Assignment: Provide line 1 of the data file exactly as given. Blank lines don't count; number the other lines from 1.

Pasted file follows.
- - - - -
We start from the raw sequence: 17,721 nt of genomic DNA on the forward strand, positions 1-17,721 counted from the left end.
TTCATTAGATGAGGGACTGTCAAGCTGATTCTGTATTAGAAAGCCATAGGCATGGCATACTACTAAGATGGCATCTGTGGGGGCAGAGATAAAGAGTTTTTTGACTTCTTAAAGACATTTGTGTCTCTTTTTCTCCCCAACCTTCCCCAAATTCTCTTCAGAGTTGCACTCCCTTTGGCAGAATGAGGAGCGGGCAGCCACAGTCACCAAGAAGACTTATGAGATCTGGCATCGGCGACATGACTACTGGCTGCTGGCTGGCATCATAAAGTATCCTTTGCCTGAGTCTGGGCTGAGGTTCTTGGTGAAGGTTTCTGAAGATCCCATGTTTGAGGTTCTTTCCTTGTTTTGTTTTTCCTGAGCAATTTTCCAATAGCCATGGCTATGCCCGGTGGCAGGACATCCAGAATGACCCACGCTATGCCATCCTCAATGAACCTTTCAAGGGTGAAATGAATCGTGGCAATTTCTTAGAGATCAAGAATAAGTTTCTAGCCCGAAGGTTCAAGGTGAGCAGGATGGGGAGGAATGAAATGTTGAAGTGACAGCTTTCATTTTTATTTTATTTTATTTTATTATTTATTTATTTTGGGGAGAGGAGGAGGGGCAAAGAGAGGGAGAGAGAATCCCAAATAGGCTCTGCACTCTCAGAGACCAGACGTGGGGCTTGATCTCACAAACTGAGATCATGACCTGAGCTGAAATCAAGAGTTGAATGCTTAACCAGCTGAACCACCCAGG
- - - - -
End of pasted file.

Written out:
We start from the raw sequence: 17,721 nt of genomic DNA on the forward strand, positions 1-17,721 counted from the left end.